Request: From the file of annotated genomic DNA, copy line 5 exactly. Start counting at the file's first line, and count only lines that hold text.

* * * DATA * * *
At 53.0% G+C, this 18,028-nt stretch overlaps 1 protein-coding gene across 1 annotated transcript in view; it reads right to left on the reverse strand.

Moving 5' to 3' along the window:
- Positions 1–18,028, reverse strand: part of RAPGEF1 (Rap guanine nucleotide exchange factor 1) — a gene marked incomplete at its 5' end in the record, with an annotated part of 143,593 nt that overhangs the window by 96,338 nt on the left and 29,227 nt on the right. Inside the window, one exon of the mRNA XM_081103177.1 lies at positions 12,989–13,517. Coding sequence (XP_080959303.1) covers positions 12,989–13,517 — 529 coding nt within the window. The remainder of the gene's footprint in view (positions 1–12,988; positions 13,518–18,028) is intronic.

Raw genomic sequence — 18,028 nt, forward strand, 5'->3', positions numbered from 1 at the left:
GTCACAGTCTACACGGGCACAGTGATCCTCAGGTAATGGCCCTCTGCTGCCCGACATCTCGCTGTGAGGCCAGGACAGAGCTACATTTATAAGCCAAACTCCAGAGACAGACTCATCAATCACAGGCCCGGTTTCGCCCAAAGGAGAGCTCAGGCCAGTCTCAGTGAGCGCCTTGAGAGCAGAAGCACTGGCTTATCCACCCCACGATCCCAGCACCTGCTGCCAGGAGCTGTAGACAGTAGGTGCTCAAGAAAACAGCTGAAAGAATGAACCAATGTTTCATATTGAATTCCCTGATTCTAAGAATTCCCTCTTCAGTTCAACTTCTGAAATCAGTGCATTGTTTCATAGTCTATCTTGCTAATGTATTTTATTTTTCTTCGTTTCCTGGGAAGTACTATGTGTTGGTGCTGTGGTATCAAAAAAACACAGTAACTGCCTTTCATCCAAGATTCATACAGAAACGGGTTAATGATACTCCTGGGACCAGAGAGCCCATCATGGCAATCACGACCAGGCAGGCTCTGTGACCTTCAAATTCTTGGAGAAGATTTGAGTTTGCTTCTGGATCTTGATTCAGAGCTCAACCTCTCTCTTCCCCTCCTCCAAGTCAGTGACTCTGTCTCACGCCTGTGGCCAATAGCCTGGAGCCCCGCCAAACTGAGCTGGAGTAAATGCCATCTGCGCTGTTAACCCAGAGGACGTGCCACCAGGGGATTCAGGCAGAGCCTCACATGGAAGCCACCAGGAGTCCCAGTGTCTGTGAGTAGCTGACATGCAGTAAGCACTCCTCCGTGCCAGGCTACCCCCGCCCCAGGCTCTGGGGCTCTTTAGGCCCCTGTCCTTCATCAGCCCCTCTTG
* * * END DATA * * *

GTCACAGTCTACACGGGCACAGTGATCCTCAGGTAATGGCCCTCTGCTGCCCGACATCTCGCTGTGAGGCCAGGACAGAGCTACATTTATAAGCCAAACTCCAGAGACAGACTCATCAATCACAGGCCCGGTTTCGCCCAAAGGAGAGCTCAGGCCAGTCTCAGTGAGCGCCTTGAGAGCAGAAGCACTGGCTTATCCACCCCACGATCCCAGCACCTGCTGCCAGGAGCTGTAGACAGTAGGTGCTCAAGAAAACAGCTGAAAGAATGAACCAATGTTTCATATTGAATTCCCTGATTCTAAGAATTCCCTCTTCAGTTCAACTTCTGAAATCAGTGCATTGTTTCATAGTCTATCTTGCTAATGTATTTTATTTTTCTTCGTTTCCTGGGAAGTACTATGTGTTGGTGCTGTGGTATCAAAAAAACACAGTAACTGCCTTTCATCCAAGATTCATACAGAAACGGGTTAATGATACTCCTGGGACCAGAGAGCCCATCATGGCAATCACGACCAGGCAGGCTCTGTGACCTTCAAATTCTTGGAGAAGATTTGAGTTTGCTTCTGGATCTTGATTCAGAGCTCAACCTCTCTCTTCCCCTCCTCCAAGTCAGTGACTCTGTCTCACGCCTGTGGCCAATAGCCTGGAGCCCCGCCAAACTGAGCTGGAGTAAATGCCATCTGCGCTGTTAACCCAGAGGACGTGCCACCAGGGGATTCAGGCAGAGCCTCACATGGAAGCCACCAGGAGTCCCAGTGTCTGTGAGTAGCTGACATGCAGTAAGCACTCCTCCGTGCCAGGCTACCCCCGCCCCAGGCTCTGGGGCTCTTTAGGCCCCTGTCCTTCATCAGCCCCTCTTG